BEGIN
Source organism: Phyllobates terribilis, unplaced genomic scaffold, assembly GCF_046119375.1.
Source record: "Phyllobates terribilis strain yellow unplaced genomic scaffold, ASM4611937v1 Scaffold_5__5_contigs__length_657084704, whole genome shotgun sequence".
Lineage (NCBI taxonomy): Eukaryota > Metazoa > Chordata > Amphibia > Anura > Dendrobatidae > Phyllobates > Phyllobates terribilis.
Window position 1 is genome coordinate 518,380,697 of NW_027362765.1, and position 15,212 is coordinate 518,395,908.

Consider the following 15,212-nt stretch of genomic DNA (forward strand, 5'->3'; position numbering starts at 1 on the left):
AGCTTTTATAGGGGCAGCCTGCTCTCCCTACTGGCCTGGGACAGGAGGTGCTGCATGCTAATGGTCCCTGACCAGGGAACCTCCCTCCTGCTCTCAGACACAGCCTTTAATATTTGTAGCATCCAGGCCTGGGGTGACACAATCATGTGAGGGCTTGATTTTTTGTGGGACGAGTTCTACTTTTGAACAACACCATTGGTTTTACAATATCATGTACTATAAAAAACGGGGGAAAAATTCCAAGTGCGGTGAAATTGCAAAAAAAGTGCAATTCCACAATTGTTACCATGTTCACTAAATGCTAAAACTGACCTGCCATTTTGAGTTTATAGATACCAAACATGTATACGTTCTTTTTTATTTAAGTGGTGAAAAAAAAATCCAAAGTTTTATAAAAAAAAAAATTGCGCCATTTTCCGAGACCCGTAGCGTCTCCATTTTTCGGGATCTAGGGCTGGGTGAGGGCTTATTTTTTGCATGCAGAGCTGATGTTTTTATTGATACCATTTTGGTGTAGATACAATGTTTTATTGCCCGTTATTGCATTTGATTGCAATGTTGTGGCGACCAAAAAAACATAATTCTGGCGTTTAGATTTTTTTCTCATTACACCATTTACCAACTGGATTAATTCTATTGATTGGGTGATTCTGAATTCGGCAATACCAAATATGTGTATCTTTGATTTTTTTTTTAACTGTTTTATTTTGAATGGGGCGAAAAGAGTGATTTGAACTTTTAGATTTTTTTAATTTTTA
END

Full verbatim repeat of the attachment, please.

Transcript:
Source organism: Phyllobates terribilis, unplaced genomic scaffold, assembly GCF_046119375.1.
Source record: "Phyllobates terribilis strain yellow unplaced genomic scaffold, ASM4611937v1 Scaffold_5__5_contigs__length_657084704, whole genome shotgun sequence".
Lineage (NCBI taxonomy): Eukaryota > Metazoa > Chordata > Amphibia > Anura > Dendrobatidae > Phyllobates > Phyllobates terribilis.
Window position 1 is genome coordinate 518,380,697 of NW_027362765.1, and position 15,212 is coordinate 518,395,908.

Consider the following 15,212-nt stretch of genomic DNA (forward strand, 5'->3'; position numbering starts at 1 on the left):
AGCTTTTATAGGGGCAGCCTGCTCTCCCTACTGGCCTGGGACAGGAGGTGCTGCATGCTAATGGTCCCTGACCAGGGAACCTCCCTCCTGCTCTCAGACACAGCCTTTAATATTTGTAGCATCCAGGCCTGGGGTGACACAATCATGTGAGGGCTTGATTTTTTGTGGGACGAGTTCTACTTTTGAACAACACCATTGGTTTTACAATATCATGTACTATAAAAAACGGGGGAAAAATTCCAAGTGCGGTGAAATTGCAAAAAAAGTGCAATTCCACAATTGTTACCATGTTCACTAAATGCTAAAACTGACCTGCCATTTTGAGTTTATAGATACCAAACATGTATACGTTCTTTTTTATTTAAGTGGTGAAAAAAAAATCCAAAGTTTTATAAAAAAAAAAATTGCGCCATTTTCCGAGACCCGTAGCGTCTCCATTTTTCGGGATCTAGGGCTGGGTGAGGGCTTATTTTTTGCATGCAGAGCTGATGTTTTTATTGATACCATTTTGGTGTAGATACAATGTTTTATTGCCCGTTATTGCATTTGATTGCAATGTTGTGGCGACCAAAAAAACATAATTCTGGCGTTTAGATTTTTTTCTCATTACACCATTTACCAACTGGATTAATTCTATTGATTGGGTGATTCTGAATTCGGCAATACCAAATATGTGTATCTTTGATTTTTTTTTTAACTGTTTTATTTTGAATGGGGCGAAAAGAGTGATTTGAACTTTTAGATTTTTTTAATTTTTA